It goes without saying that there is nothing before us with respect to the validity of requiring a special use permit for the other uses listed in the ordinance. See n. 3, supra.
The constitutional issue is clearly posed. The city does not require a special use permit in an R-3 zone for apartment houses, multiple dwellings, boarding and lodging houses, fraternity or sorority houses, dormitories, apartment hotels, hospitals, sanitariums, nursing homes for convalescents or the aged (other than for the insane or feebleminded or alcoholics or drug addicts), private clubs or fraternal orders, and other specified uses. It does, however, insist on a special permit for the Featherston home, and it does so, as the District Court found, because it would be a facility for the mentally retarded. May the city require the permit for this facility when other care and multiple-dwelling facilities are freely permitted?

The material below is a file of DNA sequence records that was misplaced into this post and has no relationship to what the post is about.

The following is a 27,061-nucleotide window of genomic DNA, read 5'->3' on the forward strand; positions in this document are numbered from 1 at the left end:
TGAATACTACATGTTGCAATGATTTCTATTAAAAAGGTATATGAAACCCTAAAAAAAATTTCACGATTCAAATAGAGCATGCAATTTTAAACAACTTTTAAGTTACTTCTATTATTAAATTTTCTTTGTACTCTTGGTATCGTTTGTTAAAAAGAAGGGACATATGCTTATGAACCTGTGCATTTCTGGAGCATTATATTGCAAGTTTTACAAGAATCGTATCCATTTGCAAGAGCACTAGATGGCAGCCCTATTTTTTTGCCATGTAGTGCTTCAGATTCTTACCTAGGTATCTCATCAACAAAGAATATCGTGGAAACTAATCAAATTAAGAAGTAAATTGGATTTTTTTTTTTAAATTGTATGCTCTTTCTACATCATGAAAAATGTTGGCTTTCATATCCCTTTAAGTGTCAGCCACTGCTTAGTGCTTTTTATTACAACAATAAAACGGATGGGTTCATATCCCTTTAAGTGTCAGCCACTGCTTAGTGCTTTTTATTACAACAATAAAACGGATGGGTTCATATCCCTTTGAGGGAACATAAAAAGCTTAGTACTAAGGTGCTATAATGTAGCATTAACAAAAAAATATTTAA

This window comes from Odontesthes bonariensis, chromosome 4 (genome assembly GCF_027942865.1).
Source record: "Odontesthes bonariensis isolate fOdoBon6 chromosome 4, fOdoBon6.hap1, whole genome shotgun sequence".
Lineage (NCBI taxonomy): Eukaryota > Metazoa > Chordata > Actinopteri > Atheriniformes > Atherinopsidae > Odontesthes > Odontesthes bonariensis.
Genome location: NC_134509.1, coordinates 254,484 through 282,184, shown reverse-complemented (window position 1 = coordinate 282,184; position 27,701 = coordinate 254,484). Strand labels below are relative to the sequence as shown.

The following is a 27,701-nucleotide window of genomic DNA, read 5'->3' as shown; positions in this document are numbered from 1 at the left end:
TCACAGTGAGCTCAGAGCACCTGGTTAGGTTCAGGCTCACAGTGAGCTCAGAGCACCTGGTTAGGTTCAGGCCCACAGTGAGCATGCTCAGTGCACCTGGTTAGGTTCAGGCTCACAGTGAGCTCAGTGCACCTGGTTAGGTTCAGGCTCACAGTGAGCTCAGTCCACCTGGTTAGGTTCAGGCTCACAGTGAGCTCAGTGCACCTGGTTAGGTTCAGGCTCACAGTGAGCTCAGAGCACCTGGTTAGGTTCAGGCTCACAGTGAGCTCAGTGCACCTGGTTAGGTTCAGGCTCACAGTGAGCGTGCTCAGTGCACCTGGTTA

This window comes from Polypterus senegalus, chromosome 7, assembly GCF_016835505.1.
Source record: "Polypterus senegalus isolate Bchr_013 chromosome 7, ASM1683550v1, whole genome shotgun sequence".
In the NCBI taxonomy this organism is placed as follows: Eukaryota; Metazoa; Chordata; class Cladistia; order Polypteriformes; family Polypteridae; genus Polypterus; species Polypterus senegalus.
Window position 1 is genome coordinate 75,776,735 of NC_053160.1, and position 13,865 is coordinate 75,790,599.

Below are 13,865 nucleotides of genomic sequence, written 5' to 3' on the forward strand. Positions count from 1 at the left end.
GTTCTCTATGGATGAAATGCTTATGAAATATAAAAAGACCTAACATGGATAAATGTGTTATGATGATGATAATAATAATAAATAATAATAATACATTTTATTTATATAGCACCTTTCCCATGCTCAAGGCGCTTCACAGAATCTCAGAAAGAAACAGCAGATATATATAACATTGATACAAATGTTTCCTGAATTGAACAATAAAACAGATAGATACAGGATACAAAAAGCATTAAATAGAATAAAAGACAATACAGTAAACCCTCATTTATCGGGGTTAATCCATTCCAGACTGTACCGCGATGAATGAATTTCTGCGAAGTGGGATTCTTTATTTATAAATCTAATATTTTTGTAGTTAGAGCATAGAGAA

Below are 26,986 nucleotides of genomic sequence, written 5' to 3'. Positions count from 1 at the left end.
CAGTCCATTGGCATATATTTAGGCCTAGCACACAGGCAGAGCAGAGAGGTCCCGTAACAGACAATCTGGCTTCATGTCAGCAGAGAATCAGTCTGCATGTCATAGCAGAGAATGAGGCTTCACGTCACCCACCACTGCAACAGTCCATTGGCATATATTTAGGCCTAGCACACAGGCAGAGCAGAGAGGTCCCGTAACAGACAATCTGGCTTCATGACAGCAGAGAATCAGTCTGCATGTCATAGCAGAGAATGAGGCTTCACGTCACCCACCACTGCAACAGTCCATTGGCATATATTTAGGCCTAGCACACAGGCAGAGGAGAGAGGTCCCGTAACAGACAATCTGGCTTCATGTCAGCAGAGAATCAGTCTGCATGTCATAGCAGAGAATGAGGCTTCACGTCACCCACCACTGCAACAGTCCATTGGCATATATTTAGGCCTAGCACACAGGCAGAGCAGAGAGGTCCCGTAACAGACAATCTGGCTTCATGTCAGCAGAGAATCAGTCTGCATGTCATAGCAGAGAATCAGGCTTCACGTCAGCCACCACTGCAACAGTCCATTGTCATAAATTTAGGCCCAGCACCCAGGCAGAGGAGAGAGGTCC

It is true, as already pointed out, that the mentally retarded as a group are indeed different from others not sharing their misfortune, and in this respect they may be different from those who would occupy other facilities that would be permitted in an R-3 zone without a special permit. But this difference is largely irrelevant unless the Featherston home and those who would occupy it would threaten legitimate interests of the city in a way that other permitted uses such as boarding houses and hospitals would not. Because in our view the record does not reveal any rational basis for believing that the Featherston home would pose any special threat to the city's legitimate interests, we affirm the judgment below insofar as it holds the ordinance invalid as applied in this case.